Through two periods, the Canucks looked like they were playing a tight defensive game. They only allowed 13 shots in the first 40 minutes but trailed 3-0.

Thoughts from the second

It was a strong 40 minutes for Tyler Myers, who held a 90.5% Corsi as the game went into the third period. Myers was moving the puck well and had a couple of good offensive rushes. David Quadrelli was at the game and sent me a message saying “Myers has been the Canucks’ best defenceman tonight.”
Quinn Hughes’ defence was what stuck out to me. He was doing a great job blocking passing lanes while simultaneously closing in on opponents. It’s only the preseason but it is a good sign for what’s to come.

Third Period

What happened

There were some good scoring chances early on but the Canucks continued to struggle at capitalizing. They were getting shots from good spots but couldn’t find the back of the net.
The Oilers went over 12 minutes without registering a shot on net. The Canucks were controlling the possession but it never really felt dangerous. They had the puck in the offensive zone but struggled to put together three good passes to generate a scoring chance.
The fourth line was able to get a goal as Di Giuseppe scored from Dowling and Highmore. This brought the Canucks within two goals with six minutes remaining. 3-1 Oilers after the Di Giuseppe goal.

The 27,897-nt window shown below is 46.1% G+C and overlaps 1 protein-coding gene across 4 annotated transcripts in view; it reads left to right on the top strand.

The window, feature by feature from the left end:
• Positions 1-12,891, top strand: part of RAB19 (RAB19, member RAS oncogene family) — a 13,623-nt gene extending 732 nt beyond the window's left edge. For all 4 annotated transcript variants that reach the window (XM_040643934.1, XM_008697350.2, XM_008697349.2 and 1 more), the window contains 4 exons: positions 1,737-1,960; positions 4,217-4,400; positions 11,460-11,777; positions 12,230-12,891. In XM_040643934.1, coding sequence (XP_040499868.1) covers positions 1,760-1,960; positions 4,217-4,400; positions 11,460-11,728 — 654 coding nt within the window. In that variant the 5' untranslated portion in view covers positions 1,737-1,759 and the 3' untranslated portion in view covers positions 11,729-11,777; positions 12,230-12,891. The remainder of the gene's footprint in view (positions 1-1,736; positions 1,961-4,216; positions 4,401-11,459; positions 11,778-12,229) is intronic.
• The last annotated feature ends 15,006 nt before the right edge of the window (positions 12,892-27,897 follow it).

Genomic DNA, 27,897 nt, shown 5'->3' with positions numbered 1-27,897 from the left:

The Canucks pulled their goalie with three minutes remaining.
They immediately gained the zone and began spinning the puck around. The good passing came to a conclusion when Hughes made a hard pass that deflected off of Miller’s stick and into the back of the net. Pettersson had the second assist on the goal. 3-2 Oilers after the Miller goal.
They pulled the goalie again with two minutes remaining. Pettersson made a good move from the left side and drew a penalty with 72 seconds to go in the period.
The Canucks had a strong effort in the final seconds of the game but were unable to beat Skinner to tie the game up. They lost the final game that doesn’t count in the standings.

Thoughts from the third

Miller had a clutch goal but seemed to bobble the puck quite a bit in the third period. He lost a possession late in the third from a fumble that forced the Canucks to re-enter the zone and just looked to be off by a beat.